VA Angels’ CEO Randy Thompson writes a column for the Calgary Herald. Here is one of the articles.

April 6, 2013. 5:33 pm • Section: Business, Technology

It’s not hot news that the angel and VC world is in a state of restructuring. In fact when media tries to identify the inflection point for this flux they may well look to almost three years ago when the rise of super angel funds and the development of tools like AngelList started to appear.

On the VC front, the transformation elicited the media to cry “The Series A is dead”, referring to the first round of venture capital in the $3-6 million space. This “death” forced the venture community to shift its focus up or down the funding continuum as staying left very few options to make returns. However, over the last five years the VC community hasn’t been the only space where transformation has been reshaping the way we raise money. What isn’t fair to the VC community is that from 2006-2010 the angel community also began a very painful transformation of its own – it just wasn’t as public and happened earlier.

During this five year period, angels were going through their own navel gaze where they too were forced to go up or down the funding continuum. Furthermore, the financial crisis meant a lot of companies needed more seed capital to get to the institutional capital round. The get this increase in capital angels began to pool together. They formed Angel groups, responded to cash calls (sometimes three or four times), and (at times) raised between $5-10 million from non-institutional sources.

For all of you entrepreneurs, both of these evolutions are important to understand as you go out to raise money in the new capital environment of shifting sand.

Take the chart at the top of this article as a reflection of the investment continuum; the circles reflect where angels and VCs have landed on top of each other in the struggle for deals. Two interesting facts – first, the largest funding in VA Angels history was a $2 million round by a super angel. Second, the smallest VC term sheet I have witnessed was $200k.

Most VC’s will tell you the angel model isn’t healthy, and here are the top four reasons you will hear:

1) Too many investors make it hard for VC’s to operate effectively

2) Angels push the valuations too high

3) If the VCs didn’t pick up the deal earlier, the company should have been mothballed instead of taking more unsophisticated money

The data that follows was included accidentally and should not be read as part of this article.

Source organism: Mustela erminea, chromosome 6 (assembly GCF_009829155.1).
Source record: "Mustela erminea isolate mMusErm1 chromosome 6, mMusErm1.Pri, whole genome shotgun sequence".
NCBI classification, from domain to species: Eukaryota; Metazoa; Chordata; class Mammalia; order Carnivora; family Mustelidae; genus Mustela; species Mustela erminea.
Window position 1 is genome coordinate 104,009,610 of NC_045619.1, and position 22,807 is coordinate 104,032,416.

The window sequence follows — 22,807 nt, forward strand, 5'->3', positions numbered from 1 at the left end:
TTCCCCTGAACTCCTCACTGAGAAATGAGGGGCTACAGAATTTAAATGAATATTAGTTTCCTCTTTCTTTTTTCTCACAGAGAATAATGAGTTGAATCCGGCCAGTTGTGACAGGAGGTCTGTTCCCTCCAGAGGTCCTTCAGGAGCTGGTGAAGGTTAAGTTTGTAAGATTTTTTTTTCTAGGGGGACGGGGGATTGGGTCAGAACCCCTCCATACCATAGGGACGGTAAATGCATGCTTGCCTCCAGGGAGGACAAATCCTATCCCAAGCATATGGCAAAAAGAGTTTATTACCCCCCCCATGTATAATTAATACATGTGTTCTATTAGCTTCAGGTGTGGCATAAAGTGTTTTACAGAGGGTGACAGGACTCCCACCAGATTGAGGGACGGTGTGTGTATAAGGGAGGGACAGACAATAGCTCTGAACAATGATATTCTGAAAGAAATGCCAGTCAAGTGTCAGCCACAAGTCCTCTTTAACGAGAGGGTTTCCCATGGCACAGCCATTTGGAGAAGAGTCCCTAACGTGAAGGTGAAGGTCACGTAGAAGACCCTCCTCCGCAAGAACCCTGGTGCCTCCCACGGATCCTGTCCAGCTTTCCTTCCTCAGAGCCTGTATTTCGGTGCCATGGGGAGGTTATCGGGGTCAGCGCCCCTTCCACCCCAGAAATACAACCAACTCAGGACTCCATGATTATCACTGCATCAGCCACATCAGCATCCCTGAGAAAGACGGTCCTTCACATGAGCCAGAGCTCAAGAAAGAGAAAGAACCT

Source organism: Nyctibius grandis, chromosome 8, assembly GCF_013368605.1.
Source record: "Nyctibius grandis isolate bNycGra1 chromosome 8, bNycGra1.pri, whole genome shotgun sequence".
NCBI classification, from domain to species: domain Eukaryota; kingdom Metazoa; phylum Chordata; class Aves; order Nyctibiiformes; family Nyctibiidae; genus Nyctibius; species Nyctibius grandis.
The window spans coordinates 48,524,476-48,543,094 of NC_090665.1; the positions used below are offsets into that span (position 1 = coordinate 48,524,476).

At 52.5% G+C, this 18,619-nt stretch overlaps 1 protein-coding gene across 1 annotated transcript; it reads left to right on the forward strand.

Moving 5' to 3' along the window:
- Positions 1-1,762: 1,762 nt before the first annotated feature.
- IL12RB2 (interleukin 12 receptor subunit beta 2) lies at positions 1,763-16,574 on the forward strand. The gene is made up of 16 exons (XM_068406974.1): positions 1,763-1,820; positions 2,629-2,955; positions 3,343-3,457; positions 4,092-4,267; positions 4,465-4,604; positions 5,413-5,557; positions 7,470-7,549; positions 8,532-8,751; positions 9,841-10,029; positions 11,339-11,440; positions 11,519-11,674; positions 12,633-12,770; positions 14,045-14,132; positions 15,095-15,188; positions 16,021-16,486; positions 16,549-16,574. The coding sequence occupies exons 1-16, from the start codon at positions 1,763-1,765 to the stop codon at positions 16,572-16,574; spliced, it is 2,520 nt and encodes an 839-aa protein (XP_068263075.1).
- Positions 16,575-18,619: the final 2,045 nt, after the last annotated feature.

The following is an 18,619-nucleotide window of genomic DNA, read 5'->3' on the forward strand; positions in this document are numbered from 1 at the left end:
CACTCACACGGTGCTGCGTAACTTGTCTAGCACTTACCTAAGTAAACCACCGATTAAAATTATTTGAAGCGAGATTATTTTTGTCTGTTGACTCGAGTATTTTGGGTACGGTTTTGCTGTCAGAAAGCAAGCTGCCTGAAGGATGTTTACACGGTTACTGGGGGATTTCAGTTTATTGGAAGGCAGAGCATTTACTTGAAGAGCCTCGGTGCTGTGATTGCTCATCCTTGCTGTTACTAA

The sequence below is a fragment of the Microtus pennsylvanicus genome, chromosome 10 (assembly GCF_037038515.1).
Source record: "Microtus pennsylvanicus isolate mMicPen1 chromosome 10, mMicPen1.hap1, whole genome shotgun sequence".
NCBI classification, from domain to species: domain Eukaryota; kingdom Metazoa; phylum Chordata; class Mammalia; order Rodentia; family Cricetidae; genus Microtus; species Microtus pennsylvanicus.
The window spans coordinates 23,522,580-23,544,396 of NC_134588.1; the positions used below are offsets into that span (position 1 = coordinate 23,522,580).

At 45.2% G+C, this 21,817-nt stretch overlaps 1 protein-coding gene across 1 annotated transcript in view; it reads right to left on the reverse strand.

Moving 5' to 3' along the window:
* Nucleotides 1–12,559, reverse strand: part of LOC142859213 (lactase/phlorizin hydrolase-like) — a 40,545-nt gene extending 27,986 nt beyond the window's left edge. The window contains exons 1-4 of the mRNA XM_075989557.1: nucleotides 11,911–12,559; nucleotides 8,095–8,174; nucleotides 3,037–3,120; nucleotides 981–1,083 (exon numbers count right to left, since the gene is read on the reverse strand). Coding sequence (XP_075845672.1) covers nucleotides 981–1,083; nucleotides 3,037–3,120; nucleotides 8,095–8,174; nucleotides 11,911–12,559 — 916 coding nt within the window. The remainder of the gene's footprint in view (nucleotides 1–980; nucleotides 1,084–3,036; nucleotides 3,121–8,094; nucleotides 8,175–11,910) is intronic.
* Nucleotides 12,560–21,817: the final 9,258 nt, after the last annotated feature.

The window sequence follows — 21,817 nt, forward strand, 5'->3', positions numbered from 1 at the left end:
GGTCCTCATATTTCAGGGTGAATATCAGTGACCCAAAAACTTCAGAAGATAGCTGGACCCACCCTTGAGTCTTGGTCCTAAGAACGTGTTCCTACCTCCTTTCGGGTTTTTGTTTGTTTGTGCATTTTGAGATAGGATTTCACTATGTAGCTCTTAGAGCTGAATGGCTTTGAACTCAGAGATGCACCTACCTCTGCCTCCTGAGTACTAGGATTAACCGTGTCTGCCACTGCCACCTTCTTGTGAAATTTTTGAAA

4) This type of money doesn’t get to an exit

On the angel front, the reasons given not to bring in VC’s and keep striving forward are

1) VC’s don’t really add value, they only add a board seat

2) The VC model is broken, so the valuations they need are unrealistic

3) VC only knows Internet, and we are a _____ company

4) VC needs to sell the company to have a return and we see other options for a return on capital

The two winners in all this?

Obviosuly, the entrepreneur. In fact I cannot think of a time where it has been easier to raise private capital. The toughest choice for the entrepreneur is to choose hemlock or Arsenic… Essentially you must pick a poison and go with it, because once you have started down a path it is hard to shift over.

The second winner is the super angel. This individual can fund a deal themselves, work with the Angel collective, or work with the VC’s. But in truth all deals at some point probably try to pitch the “swing vote”. This person can be the lone person on a cap table for a VC deal, a debt bridge to other institutional capital, or the individual who can top up the round that other angels leave vacant.

It’s interesting times and all the plates seem to have landed in the $500,000 to $2.5 million section of the tech funding ecosystem. This can’t last forever, but the longer it does the more likely entrepreneurs should be able to find capital. Interestingly, the laws of evolution would suggest that when all these deals mature, the good ones will need a round of capital between $5 and $10 million and therefore we will see another shift in the funding ecosystem.

My observation in Alberta is that this “co-opetition” hasn’t been super healthy for the investor community. There has been a history of not sharing deals with each other, and I think the last three years has exacerbated this trend, not broken it down. It will be interesting to see how the shifting plates impact the small Alberta tech funding community. Not all earthquakes have to be fatal.

–Randy Thompson

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